Those are rhetorical questions of course, and the answer is fairly obvious if you think about photography and the nearly unlimited range of image creation styles and possibilities... There is macro, landscape, still life, portraiture, birding, photojournalism, nature, documentary...etc, and each of these is dramatically different from the others in terms of the optical properties needed to maximize their effect or impact. The question would be similar to painter wondering why they don't make just one kind of paint (watercolor, oil, etc...) or one kind or size of paper to put it on.

My friend was commenting on a photographer's presentation he attended this week at his photography club.  She apparently had mentioned that her 17-85mm lens was perfect for her work.  I suspect that her skills and portfolio cover a much broader range of styles than what she was presenting, but the point was interesting...for that particular style of work, that lens was all she needed.  Much like a photographer that works in a studio taking portrait, it would not be uncommon to hear them talk about the a single lens as their "go-to" lens of choice for portraiture.

So you probably see where I'm going... Different lenses allow you to work across a wider range of photographic interests.  And unless you're wanting or trying to specialize in a specific or narrow creative endeavor, you will find that having more lenses opens new doors of possibility for creativity and expression.

I'm looking right now to add a 150-500mm telephoto lens to my arsenal.  I currently have a 70-300 but have been wanting more reach.  I've been wanting this in the context of some wildlife and bird photography.  It would be easy to think that a 150-500 is the right lens to have if you want to get closeups of birds or wild animals. And while that might be true, it certainly is not the ONLY use of a long telephoto--and far from it.

As part of my research on this particular lens, I reviewed set of images on Flickr that were taken exclusively with an extended telephoto lens.  And you know what?  There were no where near as many animal close up images as I expected (or was initially hoping to see).  What impressed me was how many images there were where it was not immediately obvious that telephoto was even used. And by that I mean, there were images where the advantage of telephoto was evident, but it wasn't to give you the pimple-view of a subject. The telephoto lense was used to compress distance or to bring out-of-reach subject into a reasonably composed frame without extreme cropping and image loss.  There were shots of a cluster of buildings up against a backdrop of mountains--amazing because it looked like these structures were right at the base of these giant mountains.   Using the telephoto lens provided a different point of view.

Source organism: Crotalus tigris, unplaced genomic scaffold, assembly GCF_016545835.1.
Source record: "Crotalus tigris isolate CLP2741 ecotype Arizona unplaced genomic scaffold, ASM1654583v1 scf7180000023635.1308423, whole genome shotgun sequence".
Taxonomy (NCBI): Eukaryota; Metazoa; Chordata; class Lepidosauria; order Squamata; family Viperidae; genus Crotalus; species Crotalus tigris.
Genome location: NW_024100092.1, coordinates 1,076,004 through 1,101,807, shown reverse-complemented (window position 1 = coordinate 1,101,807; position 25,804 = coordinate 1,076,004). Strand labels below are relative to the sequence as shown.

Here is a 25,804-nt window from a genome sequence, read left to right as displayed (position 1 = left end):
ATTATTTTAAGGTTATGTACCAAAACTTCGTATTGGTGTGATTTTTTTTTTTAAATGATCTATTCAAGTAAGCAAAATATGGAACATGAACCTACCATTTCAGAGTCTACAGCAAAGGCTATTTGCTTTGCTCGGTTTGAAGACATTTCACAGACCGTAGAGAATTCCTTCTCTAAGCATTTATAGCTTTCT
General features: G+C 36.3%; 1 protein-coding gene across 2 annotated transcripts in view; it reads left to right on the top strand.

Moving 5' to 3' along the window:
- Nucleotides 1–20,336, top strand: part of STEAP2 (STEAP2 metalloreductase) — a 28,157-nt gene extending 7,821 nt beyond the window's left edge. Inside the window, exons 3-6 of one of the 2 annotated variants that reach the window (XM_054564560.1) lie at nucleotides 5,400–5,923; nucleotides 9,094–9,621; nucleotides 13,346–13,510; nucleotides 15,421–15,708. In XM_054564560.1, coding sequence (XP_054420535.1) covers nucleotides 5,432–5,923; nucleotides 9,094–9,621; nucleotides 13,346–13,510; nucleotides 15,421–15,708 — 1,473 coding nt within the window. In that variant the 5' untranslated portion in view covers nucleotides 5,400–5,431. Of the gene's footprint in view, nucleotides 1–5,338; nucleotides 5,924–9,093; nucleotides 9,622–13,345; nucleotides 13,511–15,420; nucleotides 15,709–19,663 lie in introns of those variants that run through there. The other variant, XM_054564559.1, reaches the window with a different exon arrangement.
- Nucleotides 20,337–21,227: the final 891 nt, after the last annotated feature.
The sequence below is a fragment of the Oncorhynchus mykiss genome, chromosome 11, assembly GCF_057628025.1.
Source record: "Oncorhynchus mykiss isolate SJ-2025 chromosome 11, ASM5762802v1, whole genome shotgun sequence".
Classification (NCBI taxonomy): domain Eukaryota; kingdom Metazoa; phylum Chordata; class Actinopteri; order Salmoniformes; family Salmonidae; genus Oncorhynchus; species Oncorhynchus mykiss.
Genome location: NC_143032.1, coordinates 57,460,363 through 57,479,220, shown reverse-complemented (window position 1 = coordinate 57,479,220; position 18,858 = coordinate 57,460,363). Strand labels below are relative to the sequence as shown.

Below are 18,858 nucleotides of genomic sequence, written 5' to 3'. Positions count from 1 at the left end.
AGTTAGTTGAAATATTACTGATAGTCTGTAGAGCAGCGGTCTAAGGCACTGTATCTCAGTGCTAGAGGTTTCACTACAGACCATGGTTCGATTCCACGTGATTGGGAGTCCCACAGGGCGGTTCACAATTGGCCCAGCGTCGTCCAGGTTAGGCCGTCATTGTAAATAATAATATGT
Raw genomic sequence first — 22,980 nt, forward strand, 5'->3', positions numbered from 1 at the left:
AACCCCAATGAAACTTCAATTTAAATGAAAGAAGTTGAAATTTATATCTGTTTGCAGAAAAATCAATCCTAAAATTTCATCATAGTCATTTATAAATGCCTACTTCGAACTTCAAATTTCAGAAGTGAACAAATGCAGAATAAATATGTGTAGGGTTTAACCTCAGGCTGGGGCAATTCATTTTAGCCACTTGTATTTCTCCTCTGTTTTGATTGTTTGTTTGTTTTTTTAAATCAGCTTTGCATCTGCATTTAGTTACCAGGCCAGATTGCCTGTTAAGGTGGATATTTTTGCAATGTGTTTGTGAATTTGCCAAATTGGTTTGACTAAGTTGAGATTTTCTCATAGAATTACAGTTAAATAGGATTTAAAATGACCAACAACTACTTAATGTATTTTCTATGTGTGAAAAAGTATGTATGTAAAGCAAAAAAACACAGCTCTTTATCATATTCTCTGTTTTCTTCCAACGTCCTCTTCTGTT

And that's really the bottom line...different lenses allow you to provide a different point of view.  You can shoot a flower with a wide angle lens, a macro lens, a "normal" lens, or even a telephoto lens--each can be an excellent and inspiring image, but each will have a different point of view.

If you have questions or comments, email me at  You can also view my image portfolio at

(Metadata for this image is 1/250 sec @ f/4.0 and ISO 80, focal length 33mm)

Friday, May 4, 2012

Spring Has Sprung--POW!!

Our weather this weekend in Southern California has once again returned to that marvelous combination of morning marine layer followed by late morning sunshine and then capped off with brilliantly bright and warm afternoons. 

What a perfect day to be anywhere, doing anything--as long as it was outside.  For me, it was a short trip...right out to the backyard, where once again I could marvel at the beauty and variety of the flowers in our garden.  I don't plant them, and I don't know their names, but I do know how to photograph them!

Today I was going after close-ups and was using a set of extension tubes.  An extension tube is basically a hollow ring that goes between the camera body and the lens--pushing the optics further away from the focal plane to increase the magnification.

This is just one of many shots taken today, and if you're interested, you can view all my flower images by visiting

(Metadata:  1/350 sec at f/8.0 and ISO 200, shot at 105mm with Kenko Uniplus 25 extension tubes)